At RealClearInvestigations, Eric Felten offers a critique of the House Judiciary Committee’s report on impeachment. Here, to my mind, is his best point:
Even if one accepts the argument that there’s no specifying or cataloguing of impeachable offenses, it would seem that principle creates as much of a problem as it solves for the House impeachment managers. If X is a crime, the managers’ job is to prove that the president committed X; if X is not a crime, the managers must not only prove the president committed X, they have to persuade the Senate — and the public — that X is such an affront to decency and such a threat to the Constitution that it is rightly regarded an impeachable offense.
There are, however, two weaknesses in his case. First, he complains — this is really his central argument — that the Democrats repeatedly use dismissive language without justifying their dismissal, especially by referring to Trump’s beliefs about Ukrainian interference in the 2016 election as a “discredited conspiracy theory.” The trouble is, it is a discredited conspiracy theory. It’s such a nutty theory that Felten himself doesn’t try to justify it or even mention it. The words “CrowdStrike” and “server” don’t appear in his article.
Second, there’s Felten’s concluding flourish:
It may be in an effort to make its accusations have the appearance of criminality otherwise missing that the impeachment report makes up a faux presidential statement. The false quote is in the style of the fabricated transcript read by Adam Schiff and later explained away as a “parody” of Trump’s conversation with Zelensky. “The evidence thus demonstrates that President Trump used the powers of his office to make Ukraine an offer it had no real choice but to accept,” according to the impeachment report: “Help me get re-elected or you will not get the military and security assistance and diplomatic support you desperately need from the United States of America.” But, of course, the president never said any such thing. He never said, “Help me get re-elected,” nor did he condition aid on acquiescence to something he hadn’t said.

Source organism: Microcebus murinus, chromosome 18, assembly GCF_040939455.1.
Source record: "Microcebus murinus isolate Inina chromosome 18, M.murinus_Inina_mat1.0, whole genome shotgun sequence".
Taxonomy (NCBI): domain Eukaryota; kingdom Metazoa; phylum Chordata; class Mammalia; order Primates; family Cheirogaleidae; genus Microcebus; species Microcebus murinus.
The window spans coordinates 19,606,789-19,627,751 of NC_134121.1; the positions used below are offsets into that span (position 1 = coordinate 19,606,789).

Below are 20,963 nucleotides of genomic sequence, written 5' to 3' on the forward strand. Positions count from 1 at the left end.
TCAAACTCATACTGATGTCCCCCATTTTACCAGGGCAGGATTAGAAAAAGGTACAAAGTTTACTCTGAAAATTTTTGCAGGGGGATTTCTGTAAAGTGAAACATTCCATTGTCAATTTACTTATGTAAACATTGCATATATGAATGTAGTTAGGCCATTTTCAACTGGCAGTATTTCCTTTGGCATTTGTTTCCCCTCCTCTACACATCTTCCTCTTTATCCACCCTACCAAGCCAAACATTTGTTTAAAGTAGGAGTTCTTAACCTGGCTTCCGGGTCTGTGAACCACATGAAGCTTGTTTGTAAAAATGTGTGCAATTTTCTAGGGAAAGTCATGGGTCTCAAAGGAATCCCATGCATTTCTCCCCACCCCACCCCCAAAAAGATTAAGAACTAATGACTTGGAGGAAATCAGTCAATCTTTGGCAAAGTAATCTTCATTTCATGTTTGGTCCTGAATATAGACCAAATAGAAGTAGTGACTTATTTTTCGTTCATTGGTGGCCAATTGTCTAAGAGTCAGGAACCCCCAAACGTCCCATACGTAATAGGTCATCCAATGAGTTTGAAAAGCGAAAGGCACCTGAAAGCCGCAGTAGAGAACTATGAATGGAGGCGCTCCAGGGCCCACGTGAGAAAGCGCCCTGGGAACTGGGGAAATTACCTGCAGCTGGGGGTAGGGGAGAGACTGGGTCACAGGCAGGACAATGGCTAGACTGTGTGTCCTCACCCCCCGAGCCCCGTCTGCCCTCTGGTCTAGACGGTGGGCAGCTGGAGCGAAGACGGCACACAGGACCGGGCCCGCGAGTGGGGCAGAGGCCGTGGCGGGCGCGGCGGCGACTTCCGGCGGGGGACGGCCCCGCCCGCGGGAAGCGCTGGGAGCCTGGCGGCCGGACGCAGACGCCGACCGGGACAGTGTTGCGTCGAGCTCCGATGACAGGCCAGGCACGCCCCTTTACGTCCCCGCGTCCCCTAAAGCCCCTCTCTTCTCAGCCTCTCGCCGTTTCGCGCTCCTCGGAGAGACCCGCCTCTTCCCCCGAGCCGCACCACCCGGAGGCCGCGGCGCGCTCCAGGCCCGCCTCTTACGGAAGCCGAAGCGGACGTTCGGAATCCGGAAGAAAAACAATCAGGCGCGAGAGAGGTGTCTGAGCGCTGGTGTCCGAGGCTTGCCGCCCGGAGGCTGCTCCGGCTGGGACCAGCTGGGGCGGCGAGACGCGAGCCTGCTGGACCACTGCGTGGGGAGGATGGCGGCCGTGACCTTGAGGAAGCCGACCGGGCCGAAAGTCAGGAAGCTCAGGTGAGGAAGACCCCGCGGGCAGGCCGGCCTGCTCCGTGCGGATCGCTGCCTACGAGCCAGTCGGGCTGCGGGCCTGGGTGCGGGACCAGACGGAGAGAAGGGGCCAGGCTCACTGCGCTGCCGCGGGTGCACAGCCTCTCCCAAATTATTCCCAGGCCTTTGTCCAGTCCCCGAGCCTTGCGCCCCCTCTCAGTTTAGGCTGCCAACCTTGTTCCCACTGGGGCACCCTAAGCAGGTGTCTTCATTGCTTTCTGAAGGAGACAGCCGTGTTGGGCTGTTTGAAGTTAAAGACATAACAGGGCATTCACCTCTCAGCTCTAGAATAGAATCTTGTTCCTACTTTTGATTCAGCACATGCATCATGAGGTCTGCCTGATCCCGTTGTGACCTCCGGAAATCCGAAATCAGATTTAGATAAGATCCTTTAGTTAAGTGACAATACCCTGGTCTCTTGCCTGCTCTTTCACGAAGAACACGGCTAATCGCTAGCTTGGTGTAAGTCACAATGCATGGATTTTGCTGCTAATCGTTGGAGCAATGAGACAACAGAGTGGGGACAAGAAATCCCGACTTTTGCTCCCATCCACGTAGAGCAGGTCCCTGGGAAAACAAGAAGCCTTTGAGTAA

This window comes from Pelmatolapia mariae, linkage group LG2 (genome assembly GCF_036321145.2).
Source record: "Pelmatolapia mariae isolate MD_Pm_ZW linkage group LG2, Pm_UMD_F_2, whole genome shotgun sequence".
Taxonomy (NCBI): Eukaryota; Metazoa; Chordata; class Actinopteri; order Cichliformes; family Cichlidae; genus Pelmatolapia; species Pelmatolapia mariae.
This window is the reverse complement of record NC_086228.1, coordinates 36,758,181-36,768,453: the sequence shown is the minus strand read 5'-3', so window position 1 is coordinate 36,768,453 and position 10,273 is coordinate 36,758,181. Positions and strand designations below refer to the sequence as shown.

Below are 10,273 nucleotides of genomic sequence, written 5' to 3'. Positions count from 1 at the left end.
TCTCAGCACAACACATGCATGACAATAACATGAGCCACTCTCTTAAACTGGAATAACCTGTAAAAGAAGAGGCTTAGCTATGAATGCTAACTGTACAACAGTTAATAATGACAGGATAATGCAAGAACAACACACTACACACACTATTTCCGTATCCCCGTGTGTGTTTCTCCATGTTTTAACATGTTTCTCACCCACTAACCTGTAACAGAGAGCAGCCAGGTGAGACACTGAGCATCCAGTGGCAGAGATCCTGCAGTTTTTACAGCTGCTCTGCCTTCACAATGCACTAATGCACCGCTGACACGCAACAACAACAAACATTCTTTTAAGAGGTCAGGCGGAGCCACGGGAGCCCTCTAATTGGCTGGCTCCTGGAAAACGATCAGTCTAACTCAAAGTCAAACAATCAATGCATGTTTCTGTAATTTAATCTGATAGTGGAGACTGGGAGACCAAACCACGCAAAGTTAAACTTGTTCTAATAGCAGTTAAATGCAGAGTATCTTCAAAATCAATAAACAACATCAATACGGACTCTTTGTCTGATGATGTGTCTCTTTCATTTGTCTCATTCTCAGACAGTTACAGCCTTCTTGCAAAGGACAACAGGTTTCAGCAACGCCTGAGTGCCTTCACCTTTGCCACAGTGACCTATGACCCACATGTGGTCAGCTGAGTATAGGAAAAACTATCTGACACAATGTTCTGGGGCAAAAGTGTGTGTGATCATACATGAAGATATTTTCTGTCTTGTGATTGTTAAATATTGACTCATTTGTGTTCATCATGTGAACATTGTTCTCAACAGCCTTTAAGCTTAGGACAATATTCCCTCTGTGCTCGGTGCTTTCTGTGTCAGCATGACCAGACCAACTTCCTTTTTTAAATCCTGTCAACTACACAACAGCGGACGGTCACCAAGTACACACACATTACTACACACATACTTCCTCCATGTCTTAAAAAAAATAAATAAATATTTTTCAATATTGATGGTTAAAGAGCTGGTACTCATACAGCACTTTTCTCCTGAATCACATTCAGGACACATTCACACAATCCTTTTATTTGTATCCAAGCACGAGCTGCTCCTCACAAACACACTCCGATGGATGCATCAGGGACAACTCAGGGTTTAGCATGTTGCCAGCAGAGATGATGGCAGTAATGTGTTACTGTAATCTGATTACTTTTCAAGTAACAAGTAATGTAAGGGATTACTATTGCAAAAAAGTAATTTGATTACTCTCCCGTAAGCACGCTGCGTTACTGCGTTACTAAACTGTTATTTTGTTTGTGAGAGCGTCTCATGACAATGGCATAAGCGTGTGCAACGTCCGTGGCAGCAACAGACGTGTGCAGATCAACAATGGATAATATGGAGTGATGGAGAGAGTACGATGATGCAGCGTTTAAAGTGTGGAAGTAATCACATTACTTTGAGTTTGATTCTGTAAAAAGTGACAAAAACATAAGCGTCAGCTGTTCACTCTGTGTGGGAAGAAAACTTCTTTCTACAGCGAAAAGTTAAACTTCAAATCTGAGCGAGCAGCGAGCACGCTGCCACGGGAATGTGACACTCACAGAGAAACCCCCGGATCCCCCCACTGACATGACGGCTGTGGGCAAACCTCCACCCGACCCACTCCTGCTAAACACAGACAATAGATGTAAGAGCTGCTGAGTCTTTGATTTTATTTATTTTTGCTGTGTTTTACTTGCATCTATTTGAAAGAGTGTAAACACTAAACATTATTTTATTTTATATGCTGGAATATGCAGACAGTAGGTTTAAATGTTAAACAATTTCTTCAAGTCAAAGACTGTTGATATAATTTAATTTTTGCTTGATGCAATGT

One can choose whether to refer to the House impeachment report’s false quote as debunked, discredited, or baseless.
Here the problem is that the “false quote” isn’t presented as a quote at all (just as the “fabricated transcript” was not presented as a transcript). Here’s the way the text appears in the House report (see p. 95 here):
The evidence thus demonstrates that President Trump used the powers of his office to make Ukraine an offer it had no real choice but to accept: Help me get re-elected or you will not get the military and security assistance and diplomatic support you desperately need from the United States of America.
The report doesn’t use quotation marks because it is not claiming that the president used those precise words. It is instead characterizing what he did. I would wager that nobody who has read the report has been misled; but if anyone has, it is his own fault. This particular charge by Felten is baseless, and now it has been debunked and discredited.